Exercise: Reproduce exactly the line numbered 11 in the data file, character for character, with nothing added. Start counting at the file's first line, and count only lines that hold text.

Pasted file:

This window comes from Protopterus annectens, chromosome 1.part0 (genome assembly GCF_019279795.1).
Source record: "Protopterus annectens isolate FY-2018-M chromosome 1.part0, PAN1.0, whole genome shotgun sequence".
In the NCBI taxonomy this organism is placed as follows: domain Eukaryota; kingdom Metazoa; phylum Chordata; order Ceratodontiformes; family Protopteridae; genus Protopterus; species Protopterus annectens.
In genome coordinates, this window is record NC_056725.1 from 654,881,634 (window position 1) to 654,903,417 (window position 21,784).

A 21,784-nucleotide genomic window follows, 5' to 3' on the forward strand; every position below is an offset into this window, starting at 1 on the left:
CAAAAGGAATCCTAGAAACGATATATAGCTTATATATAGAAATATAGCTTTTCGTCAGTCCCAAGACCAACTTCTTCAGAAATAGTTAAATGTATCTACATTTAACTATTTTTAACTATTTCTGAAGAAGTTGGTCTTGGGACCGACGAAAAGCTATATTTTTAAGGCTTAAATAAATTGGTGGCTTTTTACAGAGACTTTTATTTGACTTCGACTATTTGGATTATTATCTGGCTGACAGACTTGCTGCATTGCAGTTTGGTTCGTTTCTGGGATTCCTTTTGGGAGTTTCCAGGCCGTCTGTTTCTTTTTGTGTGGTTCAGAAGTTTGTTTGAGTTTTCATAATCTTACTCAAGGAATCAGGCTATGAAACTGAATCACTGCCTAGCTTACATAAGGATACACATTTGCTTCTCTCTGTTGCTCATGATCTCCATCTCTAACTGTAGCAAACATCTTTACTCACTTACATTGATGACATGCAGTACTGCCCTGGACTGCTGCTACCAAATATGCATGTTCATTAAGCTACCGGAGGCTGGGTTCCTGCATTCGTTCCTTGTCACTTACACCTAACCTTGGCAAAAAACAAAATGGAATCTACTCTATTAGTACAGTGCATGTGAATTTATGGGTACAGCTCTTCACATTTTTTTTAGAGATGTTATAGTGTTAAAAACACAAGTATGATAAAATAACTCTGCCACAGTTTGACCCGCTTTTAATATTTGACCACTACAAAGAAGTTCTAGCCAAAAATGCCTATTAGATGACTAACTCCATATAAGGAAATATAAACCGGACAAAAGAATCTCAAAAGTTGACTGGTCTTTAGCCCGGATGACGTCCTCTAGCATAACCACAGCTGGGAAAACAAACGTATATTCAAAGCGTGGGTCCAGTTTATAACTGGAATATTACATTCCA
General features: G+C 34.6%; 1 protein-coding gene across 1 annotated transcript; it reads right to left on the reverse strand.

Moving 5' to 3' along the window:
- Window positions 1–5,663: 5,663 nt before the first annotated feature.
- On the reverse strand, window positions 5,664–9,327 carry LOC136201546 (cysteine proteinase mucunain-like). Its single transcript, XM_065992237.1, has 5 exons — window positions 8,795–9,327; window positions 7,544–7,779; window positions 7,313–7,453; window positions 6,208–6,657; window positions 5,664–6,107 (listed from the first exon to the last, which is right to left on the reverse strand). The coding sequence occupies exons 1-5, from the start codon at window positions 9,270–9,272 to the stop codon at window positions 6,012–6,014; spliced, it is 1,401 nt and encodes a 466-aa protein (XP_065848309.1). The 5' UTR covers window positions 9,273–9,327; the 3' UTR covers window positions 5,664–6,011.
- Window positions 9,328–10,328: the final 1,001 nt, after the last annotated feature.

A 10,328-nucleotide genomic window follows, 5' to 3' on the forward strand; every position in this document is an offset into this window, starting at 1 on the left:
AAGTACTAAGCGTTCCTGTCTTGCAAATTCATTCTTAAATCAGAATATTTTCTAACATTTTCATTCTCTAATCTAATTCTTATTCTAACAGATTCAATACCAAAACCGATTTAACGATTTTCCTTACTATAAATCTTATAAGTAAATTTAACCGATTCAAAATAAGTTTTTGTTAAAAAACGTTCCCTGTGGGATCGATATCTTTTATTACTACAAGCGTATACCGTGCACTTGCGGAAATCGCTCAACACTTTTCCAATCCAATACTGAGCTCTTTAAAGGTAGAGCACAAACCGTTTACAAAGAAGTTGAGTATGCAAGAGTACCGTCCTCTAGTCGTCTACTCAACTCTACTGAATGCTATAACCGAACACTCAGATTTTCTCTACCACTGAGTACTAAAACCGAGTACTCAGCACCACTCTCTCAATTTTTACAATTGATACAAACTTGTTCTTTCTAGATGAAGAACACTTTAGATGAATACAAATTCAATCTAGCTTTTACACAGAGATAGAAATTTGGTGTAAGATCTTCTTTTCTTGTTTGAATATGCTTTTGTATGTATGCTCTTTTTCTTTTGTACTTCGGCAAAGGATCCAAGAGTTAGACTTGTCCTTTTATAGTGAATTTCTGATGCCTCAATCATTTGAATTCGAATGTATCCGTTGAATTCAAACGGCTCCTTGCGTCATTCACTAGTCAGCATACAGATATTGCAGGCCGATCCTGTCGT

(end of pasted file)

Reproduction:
- Window positions 9,328–10,328: the final 1,001 nt, after the last annotated feature.